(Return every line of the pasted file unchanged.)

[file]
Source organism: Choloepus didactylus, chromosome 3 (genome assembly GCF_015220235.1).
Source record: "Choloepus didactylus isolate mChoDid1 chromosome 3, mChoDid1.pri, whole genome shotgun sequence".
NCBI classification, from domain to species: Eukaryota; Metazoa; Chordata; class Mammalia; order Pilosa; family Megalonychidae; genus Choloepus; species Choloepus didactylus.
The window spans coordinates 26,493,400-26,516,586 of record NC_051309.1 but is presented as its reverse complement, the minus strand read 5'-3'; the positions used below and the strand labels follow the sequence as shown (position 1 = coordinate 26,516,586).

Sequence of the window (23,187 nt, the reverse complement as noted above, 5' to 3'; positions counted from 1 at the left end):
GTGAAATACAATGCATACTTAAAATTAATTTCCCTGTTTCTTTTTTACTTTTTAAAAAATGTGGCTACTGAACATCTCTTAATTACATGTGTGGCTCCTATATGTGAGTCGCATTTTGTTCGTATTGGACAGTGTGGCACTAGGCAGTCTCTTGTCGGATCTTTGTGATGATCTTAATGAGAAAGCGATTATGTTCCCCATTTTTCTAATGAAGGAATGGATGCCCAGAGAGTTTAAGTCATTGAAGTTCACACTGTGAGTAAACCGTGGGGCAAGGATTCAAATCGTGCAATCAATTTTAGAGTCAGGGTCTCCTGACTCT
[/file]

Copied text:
Source organism: Choloepus didactylus, chromosome 3 (genome assembly GCF_015220235.1).
Source record: "Choloepus didactylus isolate mChoDid1 chromosome 3, mChoDid1.pri, whole genome shotgun sequence".
NCBI classification, from domain to species: Eukaryota; Metazoa; Chordata; class Mammalia; order Pilosa; family Megalonychidae; genus Choloepus; species Choloepus didactylus.
The window spans coordinates 26,493,400-26,516,586 of record NC_051309.1 but is presented as its reverse complement, the minus strand read 5'-3'; the positions used below and the strand labels follow the sequence as shown (position 1 = coordinate 26,516,586).

Sequence of the window (23,187 nt, the reverse complement as noted above, 5' to 3'; positions counted from 1 at the left end):
GTGAAATACAATGCATACTTAAAATTAATTTCCCTGTTTCTTTTTTACTTTTTAAAAAATGTGGCTACTGAACATCTCTTAATTACATGTGTGGCTCCTATATGTGAGTCGCATTTTGTTCGTATTGGACAGTGTGGCACTAGGCAGTCTCTTGTCGGATCTTTGTGATGATCTTAATGAGAAAGCGATTATGTTCCCCATTTTTCTAATGAAGGAATGGATGCCCAGAGAGTTTAAGTCATTGAAGTTCACACTGTGAGTAAACCGTGGGGCAAGGATTCAAATCGTGCAATCAATTTTAGAGTCAGGGTCTCCTGACTCT